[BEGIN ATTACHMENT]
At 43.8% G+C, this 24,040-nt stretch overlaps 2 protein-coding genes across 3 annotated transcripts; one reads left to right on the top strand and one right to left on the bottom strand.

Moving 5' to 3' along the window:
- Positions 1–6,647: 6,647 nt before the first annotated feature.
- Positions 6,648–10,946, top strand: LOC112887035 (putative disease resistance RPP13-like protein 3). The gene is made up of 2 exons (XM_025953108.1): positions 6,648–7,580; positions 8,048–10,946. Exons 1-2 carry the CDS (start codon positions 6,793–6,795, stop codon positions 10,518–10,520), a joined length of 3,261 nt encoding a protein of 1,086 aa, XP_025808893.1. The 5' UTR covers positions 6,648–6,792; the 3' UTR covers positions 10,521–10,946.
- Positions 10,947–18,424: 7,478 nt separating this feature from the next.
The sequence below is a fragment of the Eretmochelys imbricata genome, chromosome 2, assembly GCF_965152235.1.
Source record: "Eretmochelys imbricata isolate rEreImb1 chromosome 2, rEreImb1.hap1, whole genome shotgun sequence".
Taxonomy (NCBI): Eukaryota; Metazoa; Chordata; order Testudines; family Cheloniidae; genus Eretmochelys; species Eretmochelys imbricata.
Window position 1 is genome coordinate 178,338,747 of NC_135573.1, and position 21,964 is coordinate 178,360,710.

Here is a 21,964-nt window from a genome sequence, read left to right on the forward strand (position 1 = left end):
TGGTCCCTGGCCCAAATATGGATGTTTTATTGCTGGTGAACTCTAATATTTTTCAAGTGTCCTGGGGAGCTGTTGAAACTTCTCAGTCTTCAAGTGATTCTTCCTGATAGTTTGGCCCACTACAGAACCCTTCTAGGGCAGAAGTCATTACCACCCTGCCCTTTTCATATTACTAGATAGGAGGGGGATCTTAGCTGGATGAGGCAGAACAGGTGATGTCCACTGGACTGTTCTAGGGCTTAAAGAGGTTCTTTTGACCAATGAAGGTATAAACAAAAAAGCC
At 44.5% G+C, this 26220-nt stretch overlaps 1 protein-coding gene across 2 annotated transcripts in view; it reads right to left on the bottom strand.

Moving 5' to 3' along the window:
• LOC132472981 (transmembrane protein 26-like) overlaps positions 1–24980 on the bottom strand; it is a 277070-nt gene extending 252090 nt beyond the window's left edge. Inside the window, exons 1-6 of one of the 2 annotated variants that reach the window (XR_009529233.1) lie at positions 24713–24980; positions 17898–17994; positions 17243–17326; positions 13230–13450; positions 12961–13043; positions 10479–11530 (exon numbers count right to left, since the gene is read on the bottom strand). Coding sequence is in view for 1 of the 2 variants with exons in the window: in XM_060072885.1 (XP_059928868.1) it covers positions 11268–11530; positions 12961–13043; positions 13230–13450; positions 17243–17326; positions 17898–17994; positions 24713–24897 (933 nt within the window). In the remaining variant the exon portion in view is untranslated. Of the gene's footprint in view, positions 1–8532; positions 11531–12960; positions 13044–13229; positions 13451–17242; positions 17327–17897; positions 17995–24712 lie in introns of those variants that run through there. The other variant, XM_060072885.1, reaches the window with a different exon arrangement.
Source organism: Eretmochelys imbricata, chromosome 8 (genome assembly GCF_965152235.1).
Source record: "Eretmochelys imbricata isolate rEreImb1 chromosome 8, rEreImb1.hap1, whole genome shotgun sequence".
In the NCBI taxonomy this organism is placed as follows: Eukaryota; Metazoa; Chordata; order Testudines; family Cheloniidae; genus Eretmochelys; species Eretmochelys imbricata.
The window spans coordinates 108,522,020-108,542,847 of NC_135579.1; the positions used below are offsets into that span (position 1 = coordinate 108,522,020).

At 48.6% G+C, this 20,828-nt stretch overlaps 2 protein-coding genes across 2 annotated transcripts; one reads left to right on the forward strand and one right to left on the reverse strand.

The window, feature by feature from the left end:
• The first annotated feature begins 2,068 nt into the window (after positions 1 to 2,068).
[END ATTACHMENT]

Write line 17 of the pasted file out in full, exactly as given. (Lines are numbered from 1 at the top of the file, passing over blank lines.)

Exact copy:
In the NCBI taxonomy this organism is placed as follows: Eukaryota; Metazoa; Chordata; order Testudines; family Cheloniidae; genus Eretmochelys; species Eretmochelys imbricata.